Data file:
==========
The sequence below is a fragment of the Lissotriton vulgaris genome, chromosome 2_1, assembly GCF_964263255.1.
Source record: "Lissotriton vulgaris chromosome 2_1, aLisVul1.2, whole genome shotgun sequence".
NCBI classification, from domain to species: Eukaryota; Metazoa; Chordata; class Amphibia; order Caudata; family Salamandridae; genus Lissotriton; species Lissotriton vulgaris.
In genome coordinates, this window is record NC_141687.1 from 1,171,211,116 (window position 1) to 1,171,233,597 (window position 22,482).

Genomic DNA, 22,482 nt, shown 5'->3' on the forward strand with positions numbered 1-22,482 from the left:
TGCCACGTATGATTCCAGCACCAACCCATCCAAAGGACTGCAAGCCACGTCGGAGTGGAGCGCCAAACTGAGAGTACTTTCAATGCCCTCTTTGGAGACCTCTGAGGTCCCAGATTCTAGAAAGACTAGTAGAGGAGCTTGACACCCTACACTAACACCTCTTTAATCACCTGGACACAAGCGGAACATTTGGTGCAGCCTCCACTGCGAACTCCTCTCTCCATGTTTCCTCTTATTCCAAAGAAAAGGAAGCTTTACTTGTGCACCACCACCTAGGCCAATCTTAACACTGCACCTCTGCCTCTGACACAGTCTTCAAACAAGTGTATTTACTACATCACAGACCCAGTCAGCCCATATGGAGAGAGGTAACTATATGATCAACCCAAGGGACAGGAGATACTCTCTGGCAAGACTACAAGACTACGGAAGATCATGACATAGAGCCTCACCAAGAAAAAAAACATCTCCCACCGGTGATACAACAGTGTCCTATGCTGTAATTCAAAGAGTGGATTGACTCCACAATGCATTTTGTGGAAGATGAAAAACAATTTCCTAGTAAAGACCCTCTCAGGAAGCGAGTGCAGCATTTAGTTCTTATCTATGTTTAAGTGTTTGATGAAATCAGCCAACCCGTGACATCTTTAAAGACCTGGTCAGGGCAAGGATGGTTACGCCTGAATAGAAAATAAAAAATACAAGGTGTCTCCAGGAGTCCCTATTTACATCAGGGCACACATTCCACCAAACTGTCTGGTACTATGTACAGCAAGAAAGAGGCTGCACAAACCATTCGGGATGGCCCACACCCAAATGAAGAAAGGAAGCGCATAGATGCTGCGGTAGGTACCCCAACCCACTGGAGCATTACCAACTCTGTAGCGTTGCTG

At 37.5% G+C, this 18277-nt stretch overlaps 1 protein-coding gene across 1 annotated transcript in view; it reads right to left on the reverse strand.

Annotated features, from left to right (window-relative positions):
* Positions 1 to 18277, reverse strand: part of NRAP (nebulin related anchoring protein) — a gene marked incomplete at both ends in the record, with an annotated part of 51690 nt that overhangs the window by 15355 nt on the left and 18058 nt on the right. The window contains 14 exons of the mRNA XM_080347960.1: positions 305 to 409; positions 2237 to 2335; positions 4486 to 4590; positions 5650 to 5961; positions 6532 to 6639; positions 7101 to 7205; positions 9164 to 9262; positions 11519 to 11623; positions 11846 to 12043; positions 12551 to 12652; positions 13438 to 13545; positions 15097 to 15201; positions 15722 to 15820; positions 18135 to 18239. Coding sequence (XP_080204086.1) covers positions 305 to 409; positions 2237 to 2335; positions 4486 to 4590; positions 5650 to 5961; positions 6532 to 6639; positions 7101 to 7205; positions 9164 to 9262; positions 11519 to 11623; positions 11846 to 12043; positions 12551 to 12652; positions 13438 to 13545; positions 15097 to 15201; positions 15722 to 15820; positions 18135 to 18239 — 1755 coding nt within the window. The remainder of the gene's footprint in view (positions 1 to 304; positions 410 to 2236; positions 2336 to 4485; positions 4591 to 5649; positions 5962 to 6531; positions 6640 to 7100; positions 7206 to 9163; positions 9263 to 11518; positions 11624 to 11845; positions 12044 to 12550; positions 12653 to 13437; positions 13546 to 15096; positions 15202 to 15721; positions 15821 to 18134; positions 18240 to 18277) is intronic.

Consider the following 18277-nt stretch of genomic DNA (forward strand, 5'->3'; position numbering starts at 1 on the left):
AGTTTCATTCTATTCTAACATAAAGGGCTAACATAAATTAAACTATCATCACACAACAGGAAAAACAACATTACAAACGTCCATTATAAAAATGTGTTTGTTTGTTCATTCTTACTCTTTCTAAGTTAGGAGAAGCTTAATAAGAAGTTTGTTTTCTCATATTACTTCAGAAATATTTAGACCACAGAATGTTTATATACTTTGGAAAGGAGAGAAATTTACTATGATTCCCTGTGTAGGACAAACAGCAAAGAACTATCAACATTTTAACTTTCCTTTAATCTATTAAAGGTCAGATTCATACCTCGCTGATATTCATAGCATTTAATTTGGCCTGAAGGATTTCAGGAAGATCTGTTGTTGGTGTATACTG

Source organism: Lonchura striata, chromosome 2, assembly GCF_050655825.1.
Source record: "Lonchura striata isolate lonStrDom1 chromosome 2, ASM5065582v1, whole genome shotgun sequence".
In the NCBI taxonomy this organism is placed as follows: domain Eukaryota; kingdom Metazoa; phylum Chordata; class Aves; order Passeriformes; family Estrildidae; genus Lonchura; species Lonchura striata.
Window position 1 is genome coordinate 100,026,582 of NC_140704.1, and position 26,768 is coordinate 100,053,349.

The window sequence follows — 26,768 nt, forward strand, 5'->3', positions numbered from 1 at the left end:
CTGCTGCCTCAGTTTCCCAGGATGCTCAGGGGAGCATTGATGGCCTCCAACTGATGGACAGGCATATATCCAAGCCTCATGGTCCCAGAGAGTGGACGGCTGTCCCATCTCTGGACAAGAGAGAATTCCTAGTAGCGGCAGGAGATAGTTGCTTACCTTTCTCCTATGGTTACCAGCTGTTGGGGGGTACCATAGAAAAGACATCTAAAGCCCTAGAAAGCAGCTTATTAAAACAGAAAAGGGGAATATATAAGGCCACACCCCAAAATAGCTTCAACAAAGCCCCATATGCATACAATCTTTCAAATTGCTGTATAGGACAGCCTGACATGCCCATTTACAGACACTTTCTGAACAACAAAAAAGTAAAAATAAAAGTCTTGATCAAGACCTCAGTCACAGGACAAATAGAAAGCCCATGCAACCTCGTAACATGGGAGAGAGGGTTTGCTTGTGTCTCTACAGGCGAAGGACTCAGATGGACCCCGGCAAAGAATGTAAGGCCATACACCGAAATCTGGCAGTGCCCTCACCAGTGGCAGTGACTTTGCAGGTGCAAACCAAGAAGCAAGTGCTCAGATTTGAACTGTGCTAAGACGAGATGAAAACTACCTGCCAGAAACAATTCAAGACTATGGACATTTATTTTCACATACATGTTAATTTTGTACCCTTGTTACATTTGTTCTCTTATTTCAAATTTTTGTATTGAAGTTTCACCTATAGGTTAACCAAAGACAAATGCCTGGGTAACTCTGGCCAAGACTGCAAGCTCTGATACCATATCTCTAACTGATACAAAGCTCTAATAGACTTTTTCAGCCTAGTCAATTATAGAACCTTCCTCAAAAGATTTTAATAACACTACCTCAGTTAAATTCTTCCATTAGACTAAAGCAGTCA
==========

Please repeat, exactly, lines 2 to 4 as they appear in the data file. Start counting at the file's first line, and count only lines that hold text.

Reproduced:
Source record: "Lissotriton vulgaris chromosome 2_1, aLisVul1.2, whole genome shotgun sequence".
NCBI classification, from domain to species: Eukaryota; Metazoa; Chordata; class Amphibia; order Caudata; family Salamandridae; genus Lissotriton; species Lissotriton vulgaris.
In genome coordinates, this window is record NC_141687.1 from 1,171,211,116 (window position 1) to 1,171,233,597 (window position 22,482).